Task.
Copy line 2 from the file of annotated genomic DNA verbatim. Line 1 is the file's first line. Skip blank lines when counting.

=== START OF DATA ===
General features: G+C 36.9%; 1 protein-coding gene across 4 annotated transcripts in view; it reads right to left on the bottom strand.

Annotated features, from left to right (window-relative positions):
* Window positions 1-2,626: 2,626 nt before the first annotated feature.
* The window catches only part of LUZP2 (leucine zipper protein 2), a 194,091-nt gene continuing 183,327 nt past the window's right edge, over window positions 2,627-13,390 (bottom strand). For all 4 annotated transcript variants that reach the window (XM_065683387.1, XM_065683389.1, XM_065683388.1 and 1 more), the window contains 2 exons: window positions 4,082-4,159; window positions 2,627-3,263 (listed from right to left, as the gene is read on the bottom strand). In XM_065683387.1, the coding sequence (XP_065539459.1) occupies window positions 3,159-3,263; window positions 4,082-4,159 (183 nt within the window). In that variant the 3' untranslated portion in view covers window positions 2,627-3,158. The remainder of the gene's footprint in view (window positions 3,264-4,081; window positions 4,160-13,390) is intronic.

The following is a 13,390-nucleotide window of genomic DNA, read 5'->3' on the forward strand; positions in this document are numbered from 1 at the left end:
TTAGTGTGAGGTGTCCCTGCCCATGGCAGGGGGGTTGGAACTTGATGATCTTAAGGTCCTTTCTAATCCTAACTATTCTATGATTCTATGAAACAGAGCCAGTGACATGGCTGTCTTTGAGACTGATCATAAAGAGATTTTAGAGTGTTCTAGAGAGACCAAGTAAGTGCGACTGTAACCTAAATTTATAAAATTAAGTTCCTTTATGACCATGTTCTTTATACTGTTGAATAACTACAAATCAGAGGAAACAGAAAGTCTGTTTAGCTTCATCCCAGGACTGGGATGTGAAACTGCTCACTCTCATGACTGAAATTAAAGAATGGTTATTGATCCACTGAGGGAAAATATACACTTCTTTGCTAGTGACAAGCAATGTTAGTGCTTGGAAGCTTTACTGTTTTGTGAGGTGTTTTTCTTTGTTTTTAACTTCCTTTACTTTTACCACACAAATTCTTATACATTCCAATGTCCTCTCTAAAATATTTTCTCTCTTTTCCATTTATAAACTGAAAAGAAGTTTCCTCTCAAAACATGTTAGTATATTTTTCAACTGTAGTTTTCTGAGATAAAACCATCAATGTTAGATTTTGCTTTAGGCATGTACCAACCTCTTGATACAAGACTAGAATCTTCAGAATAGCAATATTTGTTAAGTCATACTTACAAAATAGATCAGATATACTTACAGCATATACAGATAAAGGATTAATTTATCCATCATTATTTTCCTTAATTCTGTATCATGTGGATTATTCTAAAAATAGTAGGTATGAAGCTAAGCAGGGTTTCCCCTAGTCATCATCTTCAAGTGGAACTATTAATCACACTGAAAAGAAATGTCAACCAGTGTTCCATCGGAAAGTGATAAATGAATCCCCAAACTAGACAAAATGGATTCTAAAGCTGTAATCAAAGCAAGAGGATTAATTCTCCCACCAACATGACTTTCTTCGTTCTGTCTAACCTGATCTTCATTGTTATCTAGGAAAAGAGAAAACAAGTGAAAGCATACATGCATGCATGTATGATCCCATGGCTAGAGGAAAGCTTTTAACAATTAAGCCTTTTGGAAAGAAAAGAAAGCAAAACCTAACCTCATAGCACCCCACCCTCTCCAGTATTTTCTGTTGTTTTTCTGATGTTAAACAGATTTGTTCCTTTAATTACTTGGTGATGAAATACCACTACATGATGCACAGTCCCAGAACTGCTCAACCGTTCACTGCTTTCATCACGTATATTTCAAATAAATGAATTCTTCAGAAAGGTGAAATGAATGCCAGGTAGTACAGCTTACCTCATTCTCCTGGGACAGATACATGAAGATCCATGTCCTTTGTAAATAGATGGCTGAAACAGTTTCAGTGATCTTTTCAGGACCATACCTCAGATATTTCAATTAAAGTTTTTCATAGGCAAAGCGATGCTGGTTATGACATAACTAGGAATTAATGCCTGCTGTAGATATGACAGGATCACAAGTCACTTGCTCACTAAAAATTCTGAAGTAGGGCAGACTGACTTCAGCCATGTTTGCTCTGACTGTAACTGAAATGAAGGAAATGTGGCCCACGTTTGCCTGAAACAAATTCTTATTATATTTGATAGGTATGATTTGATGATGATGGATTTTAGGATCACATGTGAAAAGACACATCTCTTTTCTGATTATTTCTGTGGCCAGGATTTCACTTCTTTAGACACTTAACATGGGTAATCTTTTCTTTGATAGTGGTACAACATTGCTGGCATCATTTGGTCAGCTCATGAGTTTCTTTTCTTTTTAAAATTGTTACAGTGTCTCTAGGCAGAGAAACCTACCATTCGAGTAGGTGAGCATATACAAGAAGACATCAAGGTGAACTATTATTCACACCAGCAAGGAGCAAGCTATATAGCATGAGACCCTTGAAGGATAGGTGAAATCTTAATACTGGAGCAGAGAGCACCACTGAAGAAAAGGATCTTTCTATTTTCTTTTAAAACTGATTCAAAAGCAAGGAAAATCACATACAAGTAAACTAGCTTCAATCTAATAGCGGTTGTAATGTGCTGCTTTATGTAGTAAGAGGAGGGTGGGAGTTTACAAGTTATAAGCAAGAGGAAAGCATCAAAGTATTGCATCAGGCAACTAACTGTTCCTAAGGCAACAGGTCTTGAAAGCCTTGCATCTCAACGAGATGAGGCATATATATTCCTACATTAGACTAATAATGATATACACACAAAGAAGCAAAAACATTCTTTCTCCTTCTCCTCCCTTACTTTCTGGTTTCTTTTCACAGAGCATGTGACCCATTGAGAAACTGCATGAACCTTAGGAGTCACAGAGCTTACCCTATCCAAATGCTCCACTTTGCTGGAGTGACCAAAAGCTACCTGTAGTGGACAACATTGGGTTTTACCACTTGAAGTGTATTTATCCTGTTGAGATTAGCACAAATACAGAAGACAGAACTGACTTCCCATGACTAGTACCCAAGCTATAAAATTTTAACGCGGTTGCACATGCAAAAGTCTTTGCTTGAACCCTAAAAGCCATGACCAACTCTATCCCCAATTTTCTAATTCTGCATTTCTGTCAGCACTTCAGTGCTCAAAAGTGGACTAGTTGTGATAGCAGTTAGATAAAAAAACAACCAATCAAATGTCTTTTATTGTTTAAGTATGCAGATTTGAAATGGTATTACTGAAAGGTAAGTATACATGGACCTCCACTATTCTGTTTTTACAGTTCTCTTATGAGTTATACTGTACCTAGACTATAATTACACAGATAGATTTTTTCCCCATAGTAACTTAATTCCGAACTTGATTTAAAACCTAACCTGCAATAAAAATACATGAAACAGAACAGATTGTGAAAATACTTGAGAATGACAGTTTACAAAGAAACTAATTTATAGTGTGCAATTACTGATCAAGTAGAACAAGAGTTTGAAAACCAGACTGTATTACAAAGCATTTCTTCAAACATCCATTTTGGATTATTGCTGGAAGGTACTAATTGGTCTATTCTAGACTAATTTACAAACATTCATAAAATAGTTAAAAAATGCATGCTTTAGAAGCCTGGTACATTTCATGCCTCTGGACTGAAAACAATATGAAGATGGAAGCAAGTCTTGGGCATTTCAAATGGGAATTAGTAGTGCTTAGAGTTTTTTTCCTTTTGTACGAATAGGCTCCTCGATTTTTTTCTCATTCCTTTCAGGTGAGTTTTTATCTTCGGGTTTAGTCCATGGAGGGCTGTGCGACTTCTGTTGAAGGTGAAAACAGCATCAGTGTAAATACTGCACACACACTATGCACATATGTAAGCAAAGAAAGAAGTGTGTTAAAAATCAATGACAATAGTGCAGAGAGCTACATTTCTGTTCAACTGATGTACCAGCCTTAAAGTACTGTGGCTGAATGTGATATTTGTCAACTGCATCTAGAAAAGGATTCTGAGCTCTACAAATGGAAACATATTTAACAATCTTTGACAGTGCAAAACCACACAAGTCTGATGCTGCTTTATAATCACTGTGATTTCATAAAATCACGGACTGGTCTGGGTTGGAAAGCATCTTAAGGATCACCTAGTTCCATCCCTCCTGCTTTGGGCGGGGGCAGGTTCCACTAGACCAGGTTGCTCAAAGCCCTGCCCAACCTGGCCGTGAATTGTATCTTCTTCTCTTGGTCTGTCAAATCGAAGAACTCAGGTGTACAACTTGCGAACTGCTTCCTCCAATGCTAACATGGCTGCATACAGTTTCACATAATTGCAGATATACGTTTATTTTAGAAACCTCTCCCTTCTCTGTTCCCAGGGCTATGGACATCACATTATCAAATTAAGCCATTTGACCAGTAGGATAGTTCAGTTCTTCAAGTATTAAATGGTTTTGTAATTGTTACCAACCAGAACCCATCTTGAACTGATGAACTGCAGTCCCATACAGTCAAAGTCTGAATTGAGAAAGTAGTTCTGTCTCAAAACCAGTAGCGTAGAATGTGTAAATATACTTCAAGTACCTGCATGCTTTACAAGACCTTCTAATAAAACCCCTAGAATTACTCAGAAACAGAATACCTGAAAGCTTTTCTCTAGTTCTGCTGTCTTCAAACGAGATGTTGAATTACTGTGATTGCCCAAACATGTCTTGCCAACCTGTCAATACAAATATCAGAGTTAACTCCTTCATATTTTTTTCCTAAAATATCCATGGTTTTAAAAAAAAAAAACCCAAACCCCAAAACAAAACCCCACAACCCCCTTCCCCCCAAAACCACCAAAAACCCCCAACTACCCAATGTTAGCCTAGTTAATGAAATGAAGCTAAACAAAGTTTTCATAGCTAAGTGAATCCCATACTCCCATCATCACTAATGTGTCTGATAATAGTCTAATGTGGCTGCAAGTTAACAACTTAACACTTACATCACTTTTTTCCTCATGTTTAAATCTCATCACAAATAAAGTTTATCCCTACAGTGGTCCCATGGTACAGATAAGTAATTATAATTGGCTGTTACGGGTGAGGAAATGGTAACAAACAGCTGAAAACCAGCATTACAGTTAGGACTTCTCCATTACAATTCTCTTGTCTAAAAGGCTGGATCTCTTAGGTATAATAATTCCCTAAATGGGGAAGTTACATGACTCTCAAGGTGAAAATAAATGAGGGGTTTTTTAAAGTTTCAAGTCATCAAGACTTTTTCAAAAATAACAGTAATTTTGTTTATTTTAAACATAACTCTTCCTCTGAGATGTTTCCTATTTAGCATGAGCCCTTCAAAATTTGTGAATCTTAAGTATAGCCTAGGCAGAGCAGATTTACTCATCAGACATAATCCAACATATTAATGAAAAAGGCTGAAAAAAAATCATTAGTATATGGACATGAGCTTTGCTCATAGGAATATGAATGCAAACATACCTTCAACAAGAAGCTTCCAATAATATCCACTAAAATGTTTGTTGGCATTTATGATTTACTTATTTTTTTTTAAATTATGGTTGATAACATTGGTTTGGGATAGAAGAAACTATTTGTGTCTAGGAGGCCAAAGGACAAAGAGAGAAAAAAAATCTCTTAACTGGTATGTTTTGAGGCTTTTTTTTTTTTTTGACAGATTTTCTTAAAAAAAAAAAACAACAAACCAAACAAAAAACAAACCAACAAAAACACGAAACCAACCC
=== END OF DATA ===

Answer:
Annotated features, from left to right (window-relative positions):